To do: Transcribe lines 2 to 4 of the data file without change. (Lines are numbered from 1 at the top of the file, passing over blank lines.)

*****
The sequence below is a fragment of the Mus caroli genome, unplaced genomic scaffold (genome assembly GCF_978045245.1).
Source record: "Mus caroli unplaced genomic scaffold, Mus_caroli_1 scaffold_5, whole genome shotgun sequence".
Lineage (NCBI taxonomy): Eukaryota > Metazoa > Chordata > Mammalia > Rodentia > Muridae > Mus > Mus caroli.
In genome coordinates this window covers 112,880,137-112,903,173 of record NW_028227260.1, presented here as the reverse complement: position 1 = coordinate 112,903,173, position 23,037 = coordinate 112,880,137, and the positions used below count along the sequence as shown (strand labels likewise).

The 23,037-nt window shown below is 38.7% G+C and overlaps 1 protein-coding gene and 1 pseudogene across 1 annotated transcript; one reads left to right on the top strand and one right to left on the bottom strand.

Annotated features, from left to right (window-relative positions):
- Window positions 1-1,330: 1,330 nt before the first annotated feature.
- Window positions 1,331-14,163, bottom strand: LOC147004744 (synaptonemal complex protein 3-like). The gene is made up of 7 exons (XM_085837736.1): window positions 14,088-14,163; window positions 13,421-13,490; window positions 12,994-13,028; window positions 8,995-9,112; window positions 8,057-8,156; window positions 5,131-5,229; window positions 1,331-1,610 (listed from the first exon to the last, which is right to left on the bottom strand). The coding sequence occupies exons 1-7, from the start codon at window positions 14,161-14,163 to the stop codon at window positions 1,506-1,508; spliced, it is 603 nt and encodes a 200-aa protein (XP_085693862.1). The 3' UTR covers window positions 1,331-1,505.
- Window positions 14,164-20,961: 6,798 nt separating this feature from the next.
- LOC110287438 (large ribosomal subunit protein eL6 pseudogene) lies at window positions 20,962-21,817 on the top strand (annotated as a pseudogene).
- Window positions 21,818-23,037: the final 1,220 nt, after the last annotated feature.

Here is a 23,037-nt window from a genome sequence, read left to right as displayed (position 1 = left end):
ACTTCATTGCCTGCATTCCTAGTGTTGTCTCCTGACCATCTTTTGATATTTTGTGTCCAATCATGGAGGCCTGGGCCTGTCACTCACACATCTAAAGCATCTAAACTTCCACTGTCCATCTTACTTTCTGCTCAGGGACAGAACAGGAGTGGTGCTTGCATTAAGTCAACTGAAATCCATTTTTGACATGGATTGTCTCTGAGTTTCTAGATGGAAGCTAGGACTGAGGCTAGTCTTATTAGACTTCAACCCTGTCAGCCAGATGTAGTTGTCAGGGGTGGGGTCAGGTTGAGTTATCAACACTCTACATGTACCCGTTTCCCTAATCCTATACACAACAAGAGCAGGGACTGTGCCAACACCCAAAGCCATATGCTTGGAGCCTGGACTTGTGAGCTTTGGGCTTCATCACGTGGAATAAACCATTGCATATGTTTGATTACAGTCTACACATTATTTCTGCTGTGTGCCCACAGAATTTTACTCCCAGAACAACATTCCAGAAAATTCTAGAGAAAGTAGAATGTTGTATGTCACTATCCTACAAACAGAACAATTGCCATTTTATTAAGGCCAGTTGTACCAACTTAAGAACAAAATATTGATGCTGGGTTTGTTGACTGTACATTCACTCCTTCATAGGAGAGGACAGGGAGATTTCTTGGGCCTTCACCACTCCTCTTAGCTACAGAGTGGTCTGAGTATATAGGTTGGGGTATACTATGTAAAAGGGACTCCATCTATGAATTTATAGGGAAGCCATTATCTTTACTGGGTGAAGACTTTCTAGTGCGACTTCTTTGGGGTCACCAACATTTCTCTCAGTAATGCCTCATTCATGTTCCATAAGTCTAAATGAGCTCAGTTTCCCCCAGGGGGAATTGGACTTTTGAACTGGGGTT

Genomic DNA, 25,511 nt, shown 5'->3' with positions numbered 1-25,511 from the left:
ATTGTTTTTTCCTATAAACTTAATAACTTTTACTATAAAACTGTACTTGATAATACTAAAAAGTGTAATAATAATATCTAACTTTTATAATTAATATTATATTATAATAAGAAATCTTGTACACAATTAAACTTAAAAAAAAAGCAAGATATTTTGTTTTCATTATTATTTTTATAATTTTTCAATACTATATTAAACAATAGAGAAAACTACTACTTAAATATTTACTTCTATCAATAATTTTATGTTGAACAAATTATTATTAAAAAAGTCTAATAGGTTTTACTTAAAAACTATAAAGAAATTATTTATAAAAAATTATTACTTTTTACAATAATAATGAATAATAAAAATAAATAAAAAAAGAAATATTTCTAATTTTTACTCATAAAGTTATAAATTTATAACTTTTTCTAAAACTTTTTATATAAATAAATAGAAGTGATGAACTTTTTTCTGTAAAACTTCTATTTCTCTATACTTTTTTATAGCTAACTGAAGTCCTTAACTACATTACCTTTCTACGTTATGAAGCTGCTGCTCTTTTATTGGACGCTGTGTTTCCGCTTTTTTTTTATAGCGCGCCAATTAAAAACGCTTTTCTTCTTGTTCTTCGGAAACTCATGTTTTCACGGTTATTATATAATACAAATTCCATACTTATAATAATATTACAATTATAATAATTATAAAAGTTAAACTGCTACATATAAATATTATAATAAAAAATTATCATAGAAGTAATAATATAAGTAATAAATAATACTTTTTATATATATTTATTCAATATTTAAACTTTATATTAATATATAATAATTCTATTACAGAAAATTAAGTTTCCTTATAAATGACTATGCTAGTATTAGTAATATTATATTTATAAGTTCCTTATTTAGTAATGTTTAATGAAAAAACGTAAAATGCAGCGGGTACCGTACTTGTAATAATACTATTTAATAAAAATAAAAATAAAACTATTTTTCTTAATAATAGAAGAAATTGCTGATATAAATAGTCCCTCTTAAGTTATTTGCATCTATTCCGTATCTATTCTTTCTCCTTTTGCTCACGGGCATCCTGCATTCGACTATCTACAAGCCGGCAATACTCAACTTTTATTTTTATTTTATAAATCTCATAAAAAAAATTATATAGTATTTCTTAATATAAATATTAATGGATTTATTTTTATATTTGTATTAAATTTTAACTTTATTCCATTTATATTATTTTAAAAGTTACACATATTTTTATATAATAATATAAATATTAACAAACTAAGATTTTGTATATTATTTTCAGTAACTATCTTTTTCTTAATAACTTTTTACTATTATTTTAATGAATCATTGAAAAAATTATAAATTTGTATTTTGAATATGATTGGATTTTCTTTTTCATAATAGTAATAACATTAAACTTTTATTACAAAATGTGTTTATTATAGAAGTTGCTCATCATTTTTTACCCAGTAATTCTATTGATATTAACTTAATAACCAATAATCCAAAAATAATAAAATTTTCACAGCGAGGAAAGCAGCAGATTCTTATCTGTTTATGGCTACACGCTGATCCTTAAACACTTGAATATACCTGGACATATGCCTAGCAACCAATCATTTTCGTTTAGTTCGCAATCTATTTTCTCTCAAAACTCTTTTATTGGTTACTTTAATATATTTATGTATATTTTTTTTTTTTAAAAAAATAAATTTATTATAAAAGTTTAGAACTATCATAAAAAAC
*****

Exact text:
Source record: "Mus caroli unplaced genomic scaffold, Mus_caroli_1 scaffold_5, whole genome shotgun sequence".
Lineage (NCBI taxonomy): Eukaryota > Metazoa > Chordata > Mammalia > Rodentia > Muridae > Mus > Mus caroli.
In genome coordinates this window covers 112,880,137-112,903,173 of record NW_028227260.1, presented here as the reverse complement: position 1 = coordinate 112,903,173, position 23,037 = coordinate 112,880,137, and the positions used below count along the sequence as shown (strand labels likewise).